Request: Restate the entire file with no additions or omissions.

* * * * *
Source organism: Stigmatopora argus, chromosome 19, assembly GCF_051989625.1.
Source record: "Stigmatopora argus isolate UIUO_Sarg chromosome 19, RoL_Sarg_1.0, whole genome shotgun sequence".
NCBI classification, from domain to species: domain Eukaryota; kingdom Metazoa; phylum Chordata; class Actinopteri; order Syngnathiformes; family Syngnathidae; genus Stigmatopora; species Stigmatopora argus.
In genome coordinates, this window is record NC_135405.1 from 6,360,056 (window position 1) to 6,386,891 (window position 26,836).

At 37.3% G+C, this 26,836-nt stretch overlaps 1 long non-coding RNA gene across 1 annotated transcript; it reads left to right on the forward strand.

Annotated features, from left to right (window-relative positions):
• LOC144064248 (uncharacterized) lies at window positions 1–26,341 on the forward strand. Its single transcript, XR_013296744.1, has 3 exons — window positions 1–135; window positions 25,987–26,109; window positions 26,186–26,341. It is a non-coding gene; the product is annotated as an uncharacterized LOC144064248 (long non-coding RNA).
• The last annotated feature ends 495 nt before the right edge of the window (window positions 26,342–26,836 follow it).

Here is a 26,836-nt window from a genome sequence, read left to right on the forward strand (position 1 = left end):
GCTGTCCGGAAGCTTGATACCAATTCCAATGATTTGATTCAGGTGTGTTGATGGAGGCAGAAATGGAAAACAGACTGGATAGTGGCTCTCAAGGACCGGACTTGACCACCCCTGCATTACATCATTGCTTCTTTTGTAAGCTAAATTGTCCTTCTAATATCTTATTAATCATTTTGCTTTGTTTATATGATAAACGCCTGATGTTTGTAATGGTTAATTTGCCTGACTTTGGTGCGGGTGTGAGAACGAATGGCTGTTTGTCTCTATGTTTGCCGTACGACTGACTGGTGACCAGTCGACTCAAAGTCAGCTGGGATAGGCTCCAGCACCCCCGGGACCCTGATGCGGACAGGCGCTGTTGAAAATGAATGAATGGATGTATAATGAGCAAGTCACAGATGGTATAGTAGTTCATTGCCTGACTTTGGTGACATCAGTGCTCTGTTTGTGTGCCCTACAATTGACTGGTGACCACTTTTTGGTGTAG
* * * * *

Source organism: Stigmatopora argus, chromosome 19, assembly GCF_051989625.1.
Source record: "Stigmatopora argus isolate UIUO_Sarg chromosome 19, RoL_Sarg_1.0, whole genome shotgun sequence".
NCBI classification, from domain to species: domain Eukaryota; kingdom Metazoa; phylum Chordata; class Actinopteri; order Syngnathiformes; family Syngnathidae; genus Stigmatopora; species Stigmatopora argus.
In genome coordinates, this window is record NC_135405.1 from 6,360,056 (window position 1) to 6,386,891 (window position 26,836).

At 37.3% G+C, this 26,836-nt stretch overlaps 1 long non-coding RNA gene across 1 annotated transcript; it reads left to right on the forward strand.

Annotated features, from left to right (window-relative positions):
• LOC144064248 (uncharacterized) lies at window positions 1–26,341 on the forward strand. Its single transcript, XR_013296744.1, has 3 exons — window positions 1–135; window positions 25,987–26,109; window positions 26,186–26,341. It is a non-coding gene; the product is annotated as an uncharacterized LOC144064248 (long non-coding RNA).
• The last annotated feature ends 495 nt before the right edge of the window (window positions 26,342–26,836 follow it).

Here is a 26,836-nt window from a genome sequence, read left to right on the forward strand (position 1 = left end):
GCTGTCCGGAAGCTTGATACCAATTCCAATGATTTGATTCAGGTGTGTTGATGGAGGCAGAAATGGAAAACAGACTGGATAGTGGCTCTCAAGGACCGGACTTGACCACCCCTGCATTACATCATTGCTTCTTTTGTAAGCTAAATTGTCCTTCTAATATCTTATTAATCATTTTGCTTTGTTTATATGATAAACGCCTGATGTTTGTAATGGTTAATTTGCCTGACTTTGGTGCGGGTGTGAGAACGAATGGCTGTTTGTCTCTATGTTTGCCGTACGACTGACTGGTGACCAGTCGACTCAAAGTCAGCTGGGATAGGCTCCAGCACCCCCGGGACCCTGATGCGGACAGGCGCTGTTGAAAATGAATGAATGGATGTATAATGAGCAAGTCACAGATGGTATAGTAGTTCATTGCCTGACTTTGGTGACATCAGTGCTCTGTTTGTGTGCCCTACAATTGACTGGTGACCACTTTTTGGTGTAG